What is an Acceleration Clause in real estate?

Posted by Amber Harvey on October 26, 2022

If you have a mortgage, the contract may include an acceleration clause. The clause means that when you breach the loan agreement terms, the lender has a legal right to recover any outstanding balance through accelerated payments. Instead of paying the balance in ten or twenty years, the total amount is due immediately.

Typically, a mortgage contract includes a set of rules that define and guide your relationship with a lender. Therefore, it’s critical to understand what is an acceleration clause in real estate and study the fine print in your loan agreement before appending your signature.

Acceleration Clause in Real Estate

An acceleration clause is a provision that requires the borrower to repay outstanding loan balances when they breach a loan contract.

When the borrower breaches any mortgage contract terms, the lender has a legal right to demand an accelerated payment. Typically, the borrower won’t be paying the loan monthly; instead, the whole amount is demanded instantly.

Acceleration Clause Triggers

The acceleration clause outlines all reasons that can make a lender demand instant loan repayment. The most common reason is defaulting on loan payments. However, there are several unconditional triggers, like not paying your home insurance on time, property taxes, and neglecting home maintenance.

In the event that you can’t pay the accelerated payment, the lender can initiate a foreclosure. Since every mortgage contract is different, some acceleration clauses may be different than others.

Special Cases for Acceleration Clauses

Most acceleration clauses are based on payment delinquency, but the entire loan balance may be due and payable after missing a single payment.

Ideally, you should read your loan agreement to be sure of what you’re getting into. Transferring or selling the real estate property may also invoke the acceleration clause. This means the lender’s investment is protected if you sell your house without sufficient mortgage security. However, if you transfer the property to an heir, the lender can’t trigger the acceleration clause.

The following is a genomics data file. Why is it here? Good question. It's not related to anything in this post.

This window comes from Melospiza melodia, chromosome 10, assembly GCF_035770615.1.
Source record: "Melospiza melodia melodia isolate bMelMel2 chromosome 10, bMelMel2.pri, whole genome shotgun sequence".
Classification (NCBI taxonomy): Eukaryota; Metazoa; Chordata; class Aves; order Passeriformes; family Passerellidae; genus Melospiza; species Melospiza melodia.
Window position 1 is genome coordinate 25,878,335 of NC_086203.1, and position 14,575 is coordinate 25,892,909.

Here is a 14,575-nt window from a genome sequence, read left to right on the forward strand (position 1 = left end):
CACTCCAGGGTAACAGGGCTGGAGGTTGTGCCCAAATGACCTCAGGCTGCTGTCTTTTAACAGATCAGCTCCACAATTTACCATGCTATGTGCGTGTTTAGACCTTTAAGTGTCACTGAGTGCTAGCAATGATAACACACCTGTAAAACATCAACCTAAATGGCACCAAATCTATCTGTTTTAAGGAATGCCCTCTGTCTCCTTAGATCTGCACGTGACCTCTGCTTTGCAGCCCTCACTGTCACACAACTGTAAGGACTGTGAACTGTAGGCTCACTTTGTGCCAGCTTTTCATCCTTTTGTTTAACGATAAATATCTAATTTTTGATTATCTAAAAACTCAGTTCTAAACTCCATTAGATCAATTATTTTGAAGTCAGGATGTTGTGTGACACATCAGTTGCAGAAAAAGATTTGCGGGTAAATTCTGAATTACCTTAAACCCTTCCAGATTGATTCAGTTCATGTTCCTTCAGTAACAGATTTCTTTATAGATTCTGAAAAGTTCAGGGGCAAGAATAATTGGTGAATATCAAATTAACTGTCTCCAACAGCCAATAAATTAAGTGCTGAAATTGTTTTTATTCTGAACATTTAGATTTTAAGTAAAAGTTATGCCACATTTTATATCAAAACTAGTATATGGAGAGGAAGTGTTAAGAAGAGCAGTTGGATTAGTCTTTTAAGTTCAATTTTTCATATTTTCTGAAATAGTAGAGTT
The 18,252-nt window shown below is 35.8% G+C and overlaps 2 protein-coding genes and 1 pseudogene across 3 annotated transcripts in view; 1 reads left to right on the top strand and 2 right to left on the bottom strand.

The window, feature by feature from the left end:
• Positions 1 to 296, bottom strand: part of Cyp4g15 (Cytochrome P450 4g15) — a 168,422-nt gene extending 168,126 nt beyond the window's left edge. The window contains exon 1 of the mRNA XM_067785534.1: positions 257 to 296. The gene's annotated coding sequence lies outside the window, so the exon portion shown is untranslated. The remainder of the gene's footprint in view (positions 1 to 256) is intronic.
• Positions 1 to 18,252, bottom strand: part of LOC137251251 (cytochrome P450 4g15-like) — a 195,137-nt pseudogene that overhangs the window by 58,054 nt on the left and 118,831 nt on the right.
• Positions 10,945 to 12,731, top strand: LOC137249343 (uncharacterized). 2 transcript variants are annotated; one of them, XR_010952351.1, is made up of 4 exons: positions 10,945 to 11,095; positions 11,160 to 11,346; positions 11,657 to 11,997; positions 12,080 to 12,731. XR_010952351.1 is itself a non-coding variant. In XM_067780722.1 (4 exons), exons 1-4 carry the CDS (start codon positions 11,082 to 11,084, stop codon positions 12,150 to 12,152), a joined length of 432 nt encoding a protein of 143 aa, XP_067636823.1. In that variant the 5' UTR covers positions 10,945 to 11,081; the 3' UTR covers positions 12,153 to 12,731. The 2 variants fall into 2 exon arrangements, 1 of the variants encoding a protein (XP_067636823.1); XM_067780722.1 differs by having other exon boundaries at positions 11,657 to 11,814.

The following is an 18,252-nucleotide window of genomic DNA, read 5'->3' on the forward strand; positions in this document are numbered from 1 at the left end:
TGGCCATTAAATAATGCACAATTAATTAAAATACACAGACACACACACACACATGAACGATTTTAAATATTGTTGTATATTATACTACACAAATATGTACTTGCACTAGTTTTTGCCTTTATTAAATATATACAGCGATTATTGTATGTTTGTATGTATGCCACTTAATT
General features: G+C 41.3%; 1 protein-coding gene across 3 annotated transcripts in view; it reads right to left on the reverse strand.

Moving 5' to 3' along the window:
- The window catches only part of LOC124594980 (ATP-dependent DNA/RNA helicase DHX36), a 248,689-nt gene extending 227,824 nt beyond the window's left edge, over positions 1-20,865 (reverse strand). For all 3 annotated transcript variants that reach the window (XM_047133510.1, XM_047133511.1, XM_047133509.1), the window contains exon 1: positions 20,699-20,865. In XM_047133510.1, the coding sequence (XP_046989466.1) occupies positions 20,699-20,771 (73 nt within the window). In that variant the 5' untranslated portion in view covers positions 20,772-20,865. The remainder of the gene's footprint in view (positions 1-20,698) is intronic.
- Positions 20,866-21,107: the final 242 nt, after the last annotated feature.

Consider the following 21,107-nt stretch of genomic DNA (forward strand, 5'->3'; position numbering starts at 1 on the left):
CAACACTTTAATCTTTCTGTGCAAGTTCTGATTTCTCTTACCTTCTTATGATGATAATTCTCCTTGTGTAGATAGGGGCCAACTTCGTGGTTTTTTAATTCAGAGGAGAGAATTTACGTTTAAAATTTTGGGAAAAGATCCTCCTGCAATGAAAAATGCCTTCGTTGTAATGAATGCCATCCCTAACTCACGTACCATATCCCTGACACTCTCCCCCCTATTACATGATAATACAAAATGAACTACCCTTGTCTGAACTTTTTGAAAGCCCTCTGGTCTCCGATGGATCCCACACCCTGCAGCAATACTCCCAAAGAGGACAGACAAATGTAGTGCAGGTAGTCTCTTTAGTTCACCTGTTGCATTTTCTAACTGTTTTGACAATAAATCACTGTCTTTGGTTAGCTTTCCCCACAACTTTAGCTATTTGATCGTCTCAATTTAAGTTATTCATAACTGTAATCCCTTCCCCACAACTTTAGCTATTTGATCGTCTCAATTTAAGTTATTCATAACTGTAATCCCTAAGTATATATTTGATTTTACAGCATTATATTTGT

What to Do When Your Mortgage is Accelerated

The contracting parties decide the causes and triggers of an accelerated payment demanding full loan payment. Most importantly, the acceleration clause is not automatically triggered. The lender must inform you before making the decision.

Ideally, the lenders must notify you they are about to take extreme measures to recover the loan by sending a breach letter. This breach letter must include specific details like how long you have before the lender claims the defaulted loan balance. In addition, the letter must specify the actions you can take to avoid the accelerated payments claim.

Basically, any time you fail to make timely payments on your loan or observe contract terms, the lender has a legal right to invoke the acceleration clause and demand full payment. The acceleration claim serves as a safeguard to ensure borrowers don’t default on a loan. Also, it acts as a penalty when borrowers don’t honor the loan agreement.

Most contracts with acceleration clauses often allow the borrower to take remedies against their default and have the loan reinstated. While this means that the borrower will pay extra interest and fees on the remaining balance, most lenders are open to a custom arrangement with a borrower.

In addition, a borrower can negotiate with their lender and get a loan modification that restructures the initial loan. Depending on your circumstances, you can modify the loan agreement by reducing monthly payments or extending the loan term.

The lender may forego their right to invoke the acceleration clause by getting into an alternative agreement with the borrower. Typically, the agreement recognizes your renewed intent and commitment to paying the loan balance under new terms so that the lender doesn’t seek alternative recovery measures.


It’s always vital to communicate with a lender if you think you might miss a payment on your mortgage. Typically, it would be best to talk to your lender before they invoke the acceleration clause. Even when the lender has accelerated the loan, it’s prudent to work out an alternative agreement.

While mortgage acceleration can be overwhelming, it’s good to understand your options so you can make the right decision. However, you can deal with your situation and avoid negative consequences when you have the correct information. Contact our team for more information.